Turn an old bedroom into an office area. This way you can keep any information you need available and visible, but at the end of the day you can close the door and leave it behind.
This is also a great idea if you want to start a home business or decide to undertake a home study course. Create a space where you can get done what you need to do but be able to forget about it and enjoy your home the rest of the time.
Renovating for function rather than pleasure
Although there are numerous opportunities for you to update your home exactly how you want to, a 2016 study conducted by Home Advisor found that of all the “ageing related” renovations conducted, 56 percent were for homeowners between the ages of 50 and 65.
While you may enjoy a new lease of life or embrace new opportunities when your children have left home, it is definitely worth considering what you can do to “age proof” your home if you’re planning to always live there.
One of the primary benefits of moving into a smaller home or to a so-called “retirement village” is that they will be more accessible and easier to live in, but why not do that to your own home?
This doesn’t mean you’re writing off your life or preparing to wind down, you’re just making smart changes to your home now so you don’t need to in the future.
Within the same Demand Institute study we cited earlier, 58 percent of Baby Boomers admitted they were considering home renovations to make maintaining their property easier, while 44 percent were thinking ahead to make their home “easier for ageing.”
Home Advisor’s survey also looked at the specific renovations those in the 50-65 age category were having done to their home, finding:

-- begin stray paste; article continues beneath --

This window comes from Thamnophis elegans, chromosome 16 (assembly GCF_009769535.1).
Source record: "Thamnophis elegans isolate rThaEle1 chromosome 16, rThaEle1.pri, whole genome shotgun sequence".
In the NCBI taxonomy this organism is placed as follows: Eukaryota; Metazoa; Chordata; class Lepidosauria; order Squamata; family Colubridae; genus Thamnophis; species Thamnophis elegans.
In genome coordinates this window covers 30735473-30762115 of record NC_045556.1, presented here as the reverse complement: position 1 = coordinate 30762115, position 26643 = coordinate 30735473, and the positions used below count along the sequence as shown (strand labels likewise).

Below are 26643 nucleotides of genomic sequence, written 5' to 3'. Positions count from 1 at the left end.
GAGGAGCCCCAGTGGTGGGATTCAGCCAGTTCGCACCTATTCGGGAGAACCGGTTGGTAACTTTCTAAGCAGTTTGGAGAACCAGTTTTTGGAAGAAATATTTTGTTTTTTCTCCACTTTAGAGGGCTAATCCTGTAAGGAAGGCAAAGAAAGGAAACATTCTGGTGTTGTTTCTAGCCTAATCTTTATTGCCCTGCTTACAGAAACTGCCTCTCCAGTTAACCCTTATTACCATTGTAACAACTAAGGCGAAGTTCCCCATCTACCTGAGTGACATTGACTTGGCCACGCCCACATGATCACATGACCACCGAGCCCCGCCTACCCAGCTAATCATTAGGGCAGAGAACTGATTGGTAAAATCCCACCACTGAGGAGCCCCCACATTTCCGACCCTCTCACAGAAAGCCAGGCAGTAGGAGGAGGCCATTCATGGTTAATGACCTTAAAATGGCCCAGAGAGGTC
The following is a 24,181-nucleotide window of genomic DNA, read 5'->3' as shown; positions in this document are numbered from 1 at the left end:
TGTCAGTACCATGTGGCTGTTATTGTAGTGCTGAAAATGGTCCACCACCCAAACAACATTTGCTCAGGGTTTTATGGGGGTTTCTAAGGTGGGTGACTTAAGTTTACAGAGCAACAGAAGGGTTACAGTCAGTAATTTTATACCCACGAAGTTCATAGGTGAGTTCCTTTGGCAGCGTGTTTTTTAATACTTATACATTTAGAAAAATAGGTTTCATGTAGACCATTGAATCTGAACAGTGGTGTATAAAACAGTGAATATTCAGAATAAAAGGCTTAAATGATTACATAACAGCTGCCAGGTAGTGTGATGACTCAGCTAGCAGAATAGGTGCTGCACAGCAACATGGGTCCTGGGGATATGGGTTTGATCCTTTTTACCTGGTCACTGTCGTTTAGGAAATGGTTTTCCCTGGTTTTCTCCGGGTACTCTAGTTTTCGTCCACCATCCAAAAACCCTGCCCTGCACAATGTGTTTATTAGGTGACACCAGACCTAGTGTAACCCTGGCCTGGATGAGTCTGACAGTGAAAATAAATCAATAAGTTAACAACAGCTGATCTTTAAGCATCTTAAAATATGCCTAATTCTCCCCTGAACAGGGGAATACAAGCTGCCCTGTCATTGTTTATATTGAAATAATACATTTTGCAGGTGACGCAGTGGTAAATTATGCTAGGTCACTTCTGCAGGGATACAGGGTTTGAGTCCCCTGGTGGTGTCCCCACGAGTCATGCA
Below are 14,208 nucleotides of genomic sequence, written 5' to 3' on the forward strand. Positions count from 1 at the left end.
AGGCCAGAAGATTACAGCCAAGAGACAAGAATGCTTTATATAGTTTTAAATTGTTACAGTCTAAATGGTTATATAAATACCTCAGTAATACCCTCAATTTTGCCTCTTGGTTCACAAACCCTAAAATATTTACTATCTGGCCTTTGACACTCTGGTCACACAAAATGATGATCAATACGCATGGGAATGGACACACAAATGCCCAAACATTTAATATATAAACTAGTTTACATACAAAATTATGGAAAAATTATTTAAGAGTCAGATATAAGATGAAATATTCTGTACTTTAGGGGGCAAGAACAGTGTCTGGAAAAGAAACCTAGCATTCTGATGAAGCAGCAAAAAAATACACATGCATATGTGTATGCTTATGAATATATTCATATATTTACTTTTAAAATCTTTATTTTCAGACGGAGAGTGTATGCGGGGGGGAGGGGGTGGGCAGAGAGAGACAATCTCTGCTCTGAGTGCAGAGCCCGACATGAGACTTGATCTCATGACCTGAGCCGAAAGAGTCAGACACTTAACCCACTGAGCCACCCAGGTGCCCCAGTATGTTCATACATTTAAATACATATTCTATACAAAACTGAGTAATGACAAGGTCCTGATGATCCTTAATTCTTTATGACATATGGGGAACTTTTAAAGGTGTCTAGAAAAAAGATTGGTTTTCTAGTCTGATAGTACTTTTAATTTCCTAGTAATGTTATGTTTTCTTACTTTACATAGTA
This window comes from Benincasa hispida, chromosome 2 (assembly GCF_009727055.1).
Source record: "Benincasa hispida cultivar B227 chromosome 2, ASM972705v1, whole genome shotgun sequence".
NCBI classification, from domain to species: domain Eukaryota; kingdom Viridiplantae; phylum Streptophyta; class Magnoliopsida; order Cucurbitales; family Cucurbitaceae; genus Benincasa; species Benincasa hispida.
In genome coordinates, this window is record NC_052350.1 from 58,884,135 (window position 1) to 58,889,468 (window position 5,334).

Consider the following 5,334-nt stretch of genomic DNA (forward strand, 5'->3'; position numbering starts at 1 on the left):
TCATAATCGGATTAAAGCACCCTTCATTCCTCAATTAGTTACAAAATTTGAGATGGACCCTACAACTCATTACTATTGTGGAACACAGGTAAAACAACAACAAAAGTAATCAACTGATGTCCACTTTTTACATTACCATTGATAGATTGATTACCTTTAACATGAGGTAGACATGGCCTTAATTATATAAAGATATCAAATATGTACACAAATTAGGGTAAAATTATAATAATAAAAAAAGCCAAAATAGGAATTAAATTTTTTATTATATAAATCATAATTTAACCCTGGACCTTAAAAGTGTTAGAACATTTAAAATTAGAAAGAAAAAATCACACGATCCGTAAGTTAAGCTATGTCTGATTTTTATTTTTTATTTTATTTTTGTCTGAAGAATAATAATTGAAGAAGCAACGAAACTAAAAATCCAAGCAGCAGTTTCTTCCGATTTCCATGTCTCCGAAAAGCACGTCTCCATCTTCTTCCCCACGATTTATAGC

If you decide you need or want to undertake functional home renovations, don’t feel like there’s a stigma attached to it or be worried about discussing it, there are plenty of your peers looking at this in addition to other great ways to improve their home.
The added benefit
While not every modern home will have grab bars, for example, many of the renovations that are being undertaken by those in the 50-65 age bracket are quite common features of modern homes, meaning that even if you do plan to leave, at least you’ll have the added benefit of having added some value to your home, enabling you to sell at a higher price when the time comes.
Funding your home renovations, whatever you have planned
Whether you are planning home renovations as a passion project or you are looking at “ageing related” home improvements, a common concern among Baby Boomers is how they will be able to fund their projects. While some of us will have enough home equity to borrow against this, for some the borrowing may mean our mortgage payments extending beyond the years when we ideally want to work until.
How will you make the most of your home once your children have left?
Disclaimer: This article contains general comments and recommendations only. This article has been prepared without taking account of your objectives, financial situation or needs. Before taking any action you should consider the appropriateness of the comments made in the article, having regard to your objectives, financial situation and needs. If this article relates to the acquisition, or possible acquisition, of a particular credit product you should obtain and consider the relevant disclosure documents before applying for the product.